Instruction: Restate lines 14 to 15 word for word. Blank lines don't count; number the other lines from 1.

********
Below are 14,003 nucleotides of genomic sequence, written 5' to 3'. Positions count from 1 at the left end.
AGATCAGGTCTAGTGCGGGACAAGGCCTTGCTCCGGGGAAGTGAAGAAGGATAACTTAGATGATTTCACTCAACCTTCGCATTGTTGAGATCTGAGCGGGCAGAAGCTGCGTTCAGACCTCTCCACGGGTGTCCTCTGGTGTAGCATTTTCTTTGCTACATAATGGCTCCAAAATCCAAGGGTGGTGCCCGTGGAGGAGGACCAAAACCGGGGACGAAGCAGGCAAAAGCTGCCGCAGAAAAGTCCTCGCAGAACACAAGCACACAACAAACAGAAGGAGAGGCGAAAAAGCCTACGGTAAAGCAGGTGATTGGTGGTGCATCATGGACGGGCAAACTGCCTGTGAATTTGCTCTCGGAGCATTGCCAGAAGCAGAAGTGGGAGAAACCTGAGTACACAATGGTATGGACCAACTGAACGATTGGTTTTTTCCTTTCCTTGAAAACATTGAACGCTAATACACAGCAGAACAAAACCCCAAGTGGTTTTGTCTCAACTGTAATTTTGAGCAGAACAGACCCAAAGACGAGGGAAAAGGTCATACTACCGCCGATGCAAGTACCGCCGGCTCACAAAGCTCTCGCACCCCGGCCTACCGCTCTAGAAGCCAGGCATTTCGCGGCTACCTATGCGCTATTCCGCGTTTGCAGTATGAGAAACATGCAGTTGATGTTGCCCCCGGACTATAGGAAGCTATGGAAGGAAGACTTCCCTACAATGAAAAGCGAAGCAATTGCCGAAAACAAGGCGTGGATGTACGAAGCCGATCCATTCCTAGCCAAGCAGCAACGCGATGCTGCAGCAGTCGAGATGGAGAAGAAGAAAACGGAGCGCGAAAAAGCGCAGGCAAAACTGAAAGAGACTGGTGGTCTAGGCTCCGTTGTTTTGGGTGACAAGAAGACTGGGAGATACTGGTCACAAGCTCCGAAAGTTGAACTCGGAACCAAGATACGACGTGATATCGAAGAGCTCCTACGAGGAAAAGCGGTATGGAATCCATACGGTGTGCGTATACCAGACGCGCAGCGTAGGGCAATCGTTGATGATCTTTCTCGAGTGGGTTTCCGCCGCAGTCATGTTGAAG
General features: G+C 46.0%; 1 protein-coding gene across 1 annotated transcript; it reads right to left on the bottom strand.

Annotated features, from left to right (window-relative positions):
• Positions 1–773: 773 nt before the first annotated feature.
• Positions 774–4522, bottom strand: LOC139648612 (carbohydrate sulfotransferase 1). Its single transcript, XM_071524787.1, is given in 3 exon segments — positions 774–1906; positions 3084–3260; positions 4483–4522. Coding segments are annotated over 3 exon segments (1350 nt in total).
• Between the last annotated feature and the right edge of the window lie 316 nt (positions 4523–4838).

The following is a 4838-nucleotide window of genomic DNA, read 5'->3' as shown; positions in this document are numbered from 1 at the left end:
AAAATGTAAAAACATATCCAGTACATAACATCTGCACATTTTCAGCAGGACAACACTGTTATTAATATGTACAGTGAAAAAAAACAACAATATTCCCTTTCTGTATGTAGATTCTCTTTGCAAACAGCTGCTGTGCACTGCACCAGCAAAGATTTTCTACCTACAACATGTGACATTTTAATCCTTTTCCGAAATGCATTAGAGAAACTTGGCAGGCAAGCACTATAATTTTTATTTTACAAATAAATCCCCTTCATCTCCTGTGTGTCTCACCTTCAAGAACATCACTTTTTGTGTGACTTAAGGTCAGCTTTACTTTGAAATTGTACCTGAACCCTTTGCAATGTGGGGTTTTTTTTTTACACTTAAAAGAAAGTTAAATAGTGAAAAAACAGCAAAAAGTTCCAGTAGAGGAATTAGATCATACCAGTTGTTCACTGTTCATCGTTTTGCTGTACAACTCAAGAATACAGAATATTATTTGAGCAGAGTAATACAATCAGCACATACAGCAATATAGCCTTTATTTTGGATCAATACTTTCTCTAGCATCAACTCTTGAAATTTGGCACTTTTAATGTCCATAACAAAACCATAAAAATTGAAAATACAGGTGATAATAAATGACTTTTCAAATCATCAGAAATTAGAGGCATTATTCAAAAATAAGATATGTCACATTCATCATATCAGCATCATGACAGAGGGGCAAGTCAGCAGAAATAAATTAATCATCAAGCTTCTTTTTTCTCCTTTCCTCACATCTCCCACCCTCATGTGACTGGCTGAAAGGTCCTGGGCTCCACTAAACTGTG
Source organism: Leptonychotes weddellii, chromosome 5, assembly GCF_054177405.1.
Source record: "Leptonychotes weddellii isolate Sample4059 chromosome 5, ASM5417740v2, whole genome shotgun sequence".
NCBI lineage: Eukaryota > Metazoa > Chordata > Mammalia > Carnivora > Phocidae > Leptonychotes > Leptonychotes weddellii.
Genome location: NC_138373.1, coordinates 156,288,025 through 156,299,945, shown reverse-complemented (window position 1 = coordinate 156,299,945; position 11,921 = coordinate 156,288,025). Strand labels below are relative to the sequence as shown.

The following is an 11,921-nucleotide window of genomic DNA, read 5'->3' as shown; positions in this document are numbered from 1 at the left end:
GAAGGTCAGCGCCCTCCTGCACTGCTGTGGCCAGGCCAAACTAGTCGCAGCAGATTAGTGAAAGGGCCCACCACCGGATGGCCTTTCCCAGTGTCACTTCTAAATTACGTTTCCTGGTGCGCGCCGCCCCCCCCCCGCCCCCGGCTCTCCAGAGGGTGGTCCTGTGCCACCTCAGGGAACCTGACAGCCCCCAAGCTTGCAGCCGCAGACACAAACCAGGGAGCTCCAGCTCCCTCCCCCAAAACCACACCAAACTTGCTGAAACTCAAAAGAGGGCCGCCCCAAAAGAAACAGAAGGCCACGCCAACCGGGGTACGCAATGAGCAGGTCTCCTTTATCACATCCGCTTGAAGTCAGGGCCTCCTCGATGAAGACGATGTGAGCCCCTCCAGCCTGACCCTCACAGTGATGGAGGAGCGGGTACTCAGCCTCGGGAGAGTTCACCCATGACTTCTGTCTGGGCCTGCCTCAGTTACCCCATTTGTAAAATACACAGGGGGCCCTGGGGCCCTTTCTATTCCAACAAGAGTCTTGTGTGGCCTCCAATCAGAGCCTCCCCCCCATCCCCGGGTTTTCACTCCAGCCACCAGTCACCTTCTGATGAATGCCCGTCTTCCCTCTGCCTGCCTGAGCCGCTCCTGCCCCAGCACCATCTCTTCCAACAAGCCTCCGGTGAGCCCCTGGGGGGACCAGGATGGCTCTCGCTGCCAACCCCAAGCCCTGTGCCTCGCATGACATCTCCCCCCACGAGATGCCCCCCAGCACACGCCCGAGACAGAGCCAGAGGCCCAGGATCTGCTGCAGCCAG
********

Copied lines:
The following is an 11,921-nucleotide window of genomic DNA, read 5'->3' as shown; positions in this document are numbered from 1 at the left end:
GAAGGTCAGCGCCCTCCTGCACTGCTGTGGCCAGGCCAAACTAGTCGCAGCAGATTAGTGAAAGGGCCCACCACCGGATGGCCTTTCCCAGTGTCACTTCTAAATTACGTTTCCTGGTGCGCGCCGCCCCCCCCCCGCCCCCGGCTCTCCAGAGGGTGGTCCTGTGCCACCTCAGGGAACCTGACAGCCCCCAAGCTTGCAGCCGCAGACACAAACCAGGGAGCTCCAGCTCCCTCCCCCAAAACCACACCAAACTTGCTGAAACTCAAAAGAGGGCCGCCCCAAAAGAAACAGAAGGCCACGCCAACCGGGGTACGCAATGAGCAGGTCTCCTTTATCACATCCGCTTGAAGTCAGGGCCTCCTCGATGAAGACGATGTGAGCCCCTCCAGCCTGACCCTCACAGTGATGGAGGAGCGGGTACTCAGCCTCGGGAGAGTTCACCCATGACTTCTGTCTGGGCCTGCCTCAGTTACCCCATTTGTAAAATACACAGGGGGCCCTGGGGCCCTTTCTATTCCAACAAGAGTCTTGTGTGGCCTCCAATCAGAGCCTCCCCCCCATCCCCGGGTTTTCACTCCAGCCACCAGTCACCTTCTGATGAATGCCCGTCTTCCCTCTGCCTGCCTGAGCCGCTCCTGCCCCAGCACCATCTCTTCCAACAAGCCTCCGGTGAGCCCCTGGGGGGACCAGGATGGCTCTCGCTGCCAACCCCAAGCCCTGTGCCTCGCATGACATCTCCCCCCACGAGATGCCCCCCAGCACACGCCCGAGACAGAGCCAGAGGCCCAGGATCTGCTGCAGCCAG